The companies that have the most trouble making their quarters? The rails. Why? Because their most important cargo, their money merchandise, is coal and coal is going away so fast it's almost as if it were banned. The decline keeps outrunning whatever these companies do to cut costs, no matter what they do. Nevertheless, their stocks are among the strongest in the entire market. They go up on good and bad days. They go up on bad quarters. They just go up.
But you know what goes down consistently? The airlines. They are dirt cheap selling at price-to-earnings multiples that are at a third of the overall market, even as they are brimming with cash because they are greatly exceeding their cost of capital, the first time in my lifetime that's happened. They are returning capital with dividends and giant buybacks. Yet they can't get out of their own way. They are performing horrendously, all of them.
I can't blame a soul for being frustrated. I can't fault anyone for wanting to sell now that we are in the historically worst month of the year facing a rate hike or even two and uncertain earnings from companies that rarely miss. News defies the truth. Facts are stranger than fiction. Conundrums do not make for fabulous investing opportunities. So, until we clear up the inconsistencies be careful out there.
Cramer: How Stocks With High Valuations Get in Trouble
Posted on Aug. 31 at 11:35 a.m. EDT
When you play with high-multiple fire, you can get burned.
That's why I am relating Ulta (ULTA - Get Report) and Palo Alto (PANW - Get Report) . Sure, one's in beauty and the other is in cybersecurity, but they both have stocks with extremely high valuations. Ulta traded at about 45x earnings, the highest-valued retailer going into its quarter. Palo Alto sported an even richer model going into its quarter.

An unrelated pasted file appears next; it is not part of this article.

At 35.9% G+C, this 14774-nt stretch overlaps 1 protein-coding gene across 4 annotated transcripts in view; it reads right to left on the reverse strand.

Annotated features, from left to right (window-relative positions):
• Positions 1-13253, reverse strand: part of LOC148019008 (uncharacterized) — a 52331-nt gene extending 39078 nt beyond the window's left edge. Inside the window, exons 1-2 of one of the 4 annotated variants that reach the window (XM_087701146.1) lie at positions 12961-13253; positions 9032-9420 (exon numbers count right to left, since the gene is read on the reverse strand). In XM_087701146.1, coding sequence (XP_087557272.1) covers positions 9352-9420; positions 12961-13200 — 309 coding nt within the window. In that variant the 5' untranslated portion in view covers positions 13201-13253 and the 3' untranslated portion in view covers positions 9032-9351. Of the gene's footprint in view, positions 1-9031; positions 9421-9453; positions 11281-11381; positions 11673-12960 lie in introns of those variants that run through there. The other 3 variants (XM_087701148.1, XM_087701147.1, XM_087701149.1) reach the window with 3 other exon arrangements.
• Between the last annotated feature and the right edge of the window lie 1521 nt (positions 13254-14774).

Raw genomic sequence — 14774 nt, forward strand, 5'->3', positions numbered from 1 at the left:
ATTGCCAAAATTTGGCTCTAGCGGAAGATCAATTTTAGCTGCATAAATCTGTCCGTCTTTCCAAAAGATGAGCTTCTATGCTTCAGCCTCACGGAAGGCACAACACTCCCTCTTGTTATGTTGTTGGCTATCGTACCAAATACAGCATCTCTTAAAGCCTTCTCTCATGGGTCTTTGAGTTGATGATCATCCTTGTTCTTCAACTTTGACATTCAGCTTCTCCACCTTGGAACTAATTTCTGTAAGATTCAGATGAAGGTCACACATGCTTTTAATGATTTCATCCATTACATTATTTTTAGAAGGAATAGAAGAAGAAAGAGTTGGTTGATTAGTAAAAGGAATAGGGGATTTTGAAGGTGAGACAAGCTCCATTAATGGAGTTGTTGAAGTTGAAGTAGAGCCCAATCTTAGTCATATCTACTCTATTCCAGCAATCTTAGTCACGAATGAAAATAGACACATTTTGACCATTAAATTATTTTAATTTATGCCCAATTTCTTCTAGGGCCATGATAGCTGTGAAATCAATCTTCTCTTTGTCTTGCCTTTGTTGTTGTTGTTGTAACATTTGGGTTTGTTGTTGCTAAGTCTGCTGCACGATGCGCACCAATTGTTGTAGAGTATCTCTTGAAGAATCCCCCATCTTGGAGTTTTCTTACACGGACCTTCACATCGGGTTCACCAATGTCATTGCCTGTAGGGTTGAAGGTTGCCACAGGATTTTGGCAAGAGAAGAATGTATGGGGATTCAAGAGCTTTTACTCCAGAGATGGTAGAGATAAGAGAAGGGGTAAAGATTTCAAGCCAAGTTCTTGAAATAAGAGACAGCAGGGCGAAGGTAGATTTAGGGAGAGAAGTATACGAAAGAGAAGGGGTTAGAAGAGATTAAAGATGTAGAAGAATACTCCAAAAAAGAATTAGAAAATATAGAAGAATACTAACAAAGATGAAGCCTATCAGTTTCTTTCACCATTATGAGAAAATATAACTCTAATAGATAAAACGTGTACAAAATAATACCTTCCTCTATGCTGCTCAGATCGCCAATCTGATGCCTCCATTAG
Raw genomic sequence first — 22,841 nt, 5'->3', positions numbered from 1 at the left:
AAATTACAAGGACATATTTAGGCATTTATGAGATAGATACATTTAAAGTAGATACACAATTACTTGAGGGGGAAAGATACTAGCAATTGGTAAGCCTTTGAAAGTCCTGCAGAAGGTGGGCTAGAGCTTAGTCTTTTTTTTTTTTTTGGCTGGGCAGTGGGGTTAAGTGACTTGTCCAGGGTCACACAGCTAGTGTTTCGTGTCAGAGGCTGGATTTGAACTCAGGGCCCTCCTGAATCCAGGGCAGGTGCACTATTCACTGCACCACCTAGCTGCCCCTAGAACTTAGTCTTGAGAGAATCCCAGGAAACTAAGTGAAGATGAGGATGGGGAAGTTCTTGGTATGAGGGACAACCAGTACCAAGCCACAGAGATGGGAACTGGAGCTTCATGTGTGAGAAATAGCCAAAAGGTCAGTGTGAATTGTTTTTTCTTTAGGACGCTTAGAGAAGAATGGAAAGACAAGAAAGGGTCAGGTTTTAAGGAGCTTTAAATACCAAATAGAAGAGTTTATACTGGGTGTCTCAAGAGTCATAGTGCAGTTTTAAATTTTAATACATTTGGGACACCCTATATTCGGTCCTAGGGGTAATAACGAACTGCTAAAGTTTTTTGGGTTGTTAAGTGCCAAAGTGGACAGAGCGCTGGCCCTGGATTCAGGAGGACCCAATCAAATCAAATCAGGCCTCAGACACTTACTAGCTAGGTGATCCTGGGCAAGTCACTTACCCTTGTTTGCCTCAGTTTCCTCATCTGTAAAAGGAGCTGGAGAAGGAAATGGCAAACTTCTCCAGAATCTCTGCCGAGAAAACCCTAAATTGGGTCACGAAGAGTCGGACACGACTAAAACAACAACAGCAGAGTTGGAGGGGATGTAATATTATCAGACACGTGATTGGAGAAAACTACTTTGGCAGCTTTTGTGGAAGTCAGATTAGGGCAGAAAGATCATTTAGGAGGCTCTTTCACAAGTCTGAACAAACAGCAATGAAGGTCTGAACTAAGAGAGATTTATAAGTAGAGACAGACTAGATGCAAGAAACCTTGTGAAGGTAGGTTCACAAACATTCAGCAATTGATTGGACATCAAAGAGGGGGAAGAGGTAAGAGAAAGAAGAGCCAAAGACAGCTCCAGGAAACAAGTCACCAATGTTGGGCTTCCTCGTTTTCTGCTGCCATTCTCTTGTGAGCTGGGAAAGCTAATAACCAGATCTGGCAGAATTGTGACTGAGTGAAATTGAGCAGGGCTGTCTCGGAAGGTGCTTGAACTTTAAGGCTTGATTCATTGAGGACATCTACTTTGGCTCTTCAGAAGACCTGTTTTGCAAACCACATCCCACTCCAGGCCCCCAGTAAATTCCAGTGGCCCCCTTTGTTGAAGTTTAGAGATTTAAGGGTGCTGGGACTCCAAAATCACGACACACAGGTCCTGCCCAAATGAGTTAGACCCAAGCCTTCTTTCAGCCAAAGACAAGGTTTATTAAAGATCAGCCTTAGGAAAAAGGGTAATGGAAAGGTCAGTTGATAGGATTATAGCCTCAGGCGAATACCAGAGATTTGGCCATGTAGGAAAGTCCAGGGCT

Ulta reported a fantastic quarter, but unlike the previous quarters, it didn't guide to well above what the Street was looking for. Instead, it "did" the number, which is certainly not enough with that elevated price to earnings multiple. My rule of thumb: When you have that big valuation, you have to have some numbers that get analysts to move up at least 5% on their current projections for next year. You didn't get that.
Palo Alto? Wow, billing growth of 45% was amazing. The cash flow margins: 35%-50%. So few companies can give you 33% growth.
However, the company gave you a decelerating forecast, forcing some analysts to actually cut numbers.
That's how the stock could fly after hours on all of the good stuff past and then plummet on all of the bad stuff forward.
You simply cannot possibly cut estimates with that high a multiple and not expect the stock to get whacked, which is exactly what happened.
I think you can make a case as Ulta comes down that there is a level where you are pricing in the good but not fantastic numbers for next quarter. I can't figure out what to pay for Ulta and would prefer to wait until we get closer to the next quarter to buy it.
Still, this is the life cycle of the high-multiple stocks regardless of the industry. They require a beat and a raise of both sales and earnings that few can deliver. These two couldn't. And now shareholders are paying the price.